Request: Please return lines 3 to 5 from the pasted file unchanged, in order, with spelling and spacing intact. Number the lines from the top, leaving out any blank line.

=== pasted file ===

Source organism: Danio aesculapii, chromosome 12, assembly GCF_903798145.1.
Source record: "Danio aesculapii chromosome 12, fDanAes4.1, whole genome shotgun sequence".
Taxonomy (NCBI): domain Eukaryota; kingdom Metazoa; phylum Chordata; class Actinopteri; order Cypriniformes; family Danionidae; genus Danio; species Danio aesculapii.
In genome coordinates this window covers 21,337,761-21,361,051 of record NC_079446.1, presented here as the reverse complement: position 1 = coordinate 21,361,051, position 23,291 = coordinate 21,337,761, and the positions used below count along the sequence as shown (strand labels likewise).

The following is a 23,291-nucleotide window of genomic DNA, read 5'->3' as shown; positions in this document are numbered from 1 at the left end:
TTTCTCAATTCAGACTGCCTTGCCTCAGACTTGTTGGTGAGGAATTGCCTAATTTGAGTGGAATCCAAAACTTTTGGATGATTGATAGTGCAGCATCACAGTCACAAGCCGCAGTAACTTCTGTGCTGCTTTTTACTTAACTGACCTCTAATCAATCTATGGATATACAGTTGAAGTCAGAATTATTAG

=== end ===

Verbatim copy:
Taxonomy (NCBI): domain Eukaryota; kingdom Metazoa; phylum Chordata; class Actinopteri; order Cypriniformes; family Danionidae; genus Danio; species Danio aesculapii.
In genome coordinates this window covers 21,337,761-21,361,051 of record NC_079446.1, presented here as the reverse complement: position 1 = coordinate 21,361,051, position 23,291 = coordinate 21,337,761, and the positions used below count along the sequence as shown (strand labels likewise).

The following is a 23,291-nucleotide window of genomic DNA, read 5'->3' as shown; positions in this document are numbered from 1 at the left end: